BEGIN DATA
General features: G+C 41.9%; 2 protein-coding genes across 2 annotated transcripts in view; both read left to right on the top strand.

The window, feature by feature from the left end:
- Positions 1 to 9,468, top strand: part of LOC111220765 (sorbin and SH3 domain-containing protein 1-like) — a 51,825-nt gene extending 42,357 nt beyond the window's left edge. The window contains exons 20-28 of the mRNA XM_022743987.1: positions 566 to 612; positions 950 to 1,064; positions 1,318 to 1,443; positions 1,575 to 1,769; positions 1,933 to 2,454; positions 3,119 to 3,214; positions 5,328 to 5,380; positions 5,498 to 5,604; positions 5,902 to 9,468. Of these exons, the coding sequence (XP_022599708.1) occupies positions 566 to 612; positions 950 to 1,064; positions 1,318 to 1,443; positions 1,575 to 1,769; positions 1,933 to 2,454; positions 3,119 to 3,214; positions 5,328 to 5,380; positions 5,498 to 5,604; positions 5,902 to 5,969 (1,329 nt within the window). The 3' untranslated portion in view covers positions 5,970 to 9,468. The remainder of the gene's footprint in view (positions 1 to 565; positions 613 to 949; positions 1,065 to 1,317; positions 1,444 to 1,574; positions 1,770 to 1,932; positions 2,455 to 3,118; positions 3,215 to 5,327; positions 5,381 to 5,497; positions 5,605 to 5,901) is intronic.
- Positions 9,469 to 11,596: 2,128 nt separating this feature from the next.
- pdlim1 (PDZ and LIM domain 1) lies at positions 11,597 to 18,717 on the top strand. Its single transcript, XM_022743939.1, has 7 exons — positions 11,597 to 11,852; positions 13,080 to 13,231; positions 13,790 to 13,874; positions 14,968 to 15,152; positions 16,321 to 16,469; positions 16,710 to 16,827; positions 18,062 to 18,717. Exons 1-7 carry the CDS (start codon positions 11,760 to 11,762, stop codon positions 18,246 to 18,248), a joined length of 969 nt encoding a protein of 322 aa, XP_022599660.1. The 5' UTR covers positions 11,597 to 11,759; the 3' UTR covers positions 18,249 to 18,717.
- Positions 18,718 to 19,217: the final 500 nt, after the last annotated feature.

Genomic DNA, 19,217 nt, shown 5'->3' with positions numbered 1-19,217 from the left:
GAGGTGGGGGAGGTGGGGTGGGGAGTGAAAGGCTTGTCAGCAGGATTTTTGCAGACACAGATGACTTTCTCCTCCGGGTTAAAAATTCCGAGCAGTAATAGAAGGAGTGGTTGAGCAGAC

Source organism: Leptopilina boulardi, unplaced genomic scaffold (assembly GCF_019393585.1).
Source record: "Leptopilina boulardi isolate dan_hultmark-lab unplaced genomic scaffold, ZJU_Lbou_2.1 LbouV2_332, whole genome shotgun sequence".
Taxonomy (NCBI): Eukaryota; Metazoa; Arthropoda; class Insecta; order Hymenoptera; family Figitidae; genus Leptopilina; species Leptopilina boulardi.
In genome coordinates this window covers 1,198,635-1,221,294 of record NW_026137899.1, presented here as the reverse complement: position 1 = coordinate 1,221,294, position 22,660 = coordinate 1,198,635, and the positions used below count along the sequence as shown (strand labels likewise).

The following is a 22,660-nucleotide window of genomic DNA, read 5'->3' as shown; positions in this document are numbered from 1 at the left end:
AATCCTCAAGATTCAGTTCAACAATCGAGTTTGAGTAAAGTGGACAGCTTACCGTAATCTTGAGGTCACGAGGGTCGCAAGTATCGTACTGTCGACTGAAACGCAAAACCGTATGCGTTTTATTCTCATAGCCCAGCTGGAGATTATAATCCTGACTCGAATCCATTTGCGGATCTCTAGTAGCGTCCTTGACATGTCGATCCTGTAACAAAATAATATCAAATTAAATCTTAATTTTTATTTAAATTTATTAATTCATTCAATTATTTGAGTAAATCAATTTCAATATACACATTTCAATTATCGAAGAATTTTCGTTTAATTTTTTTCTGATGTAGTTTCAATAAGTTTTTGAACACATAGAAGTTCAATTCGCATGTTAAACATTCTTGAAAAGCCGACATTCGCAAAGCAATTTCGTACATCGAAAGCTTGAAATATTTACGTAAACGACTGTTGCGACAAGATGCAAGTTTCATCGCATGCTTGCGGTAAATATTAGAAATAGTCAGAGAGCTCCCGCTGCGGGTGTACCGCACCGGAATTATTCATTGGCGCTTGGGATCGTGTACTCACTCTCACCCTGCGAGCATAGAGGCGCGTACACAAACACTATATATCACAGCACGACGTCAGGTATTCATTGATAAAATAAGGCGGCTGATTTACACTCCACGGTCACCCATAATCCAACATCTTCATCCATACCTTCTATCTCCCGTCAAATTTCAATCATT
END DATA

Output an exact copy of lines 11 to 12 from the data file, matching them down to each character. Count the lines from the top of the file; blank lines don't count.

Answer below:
Taxonomy (NCBI): Eukaryota; Metazoa; Arthropoda; class Insecta; order Hymenoptera; family Figitidae; genus Leptopilina; species Leptopilina boulardi.
In genome coordinates this window covers 1,198,635-1,221,294 of record NW_026137899.1, presented here as the reverse complement: position 1 = coordinate 1,221,294, position 22,660 = coordinate 1,198,635, and the positions used below count along the sequence as shown (strand labels likewise).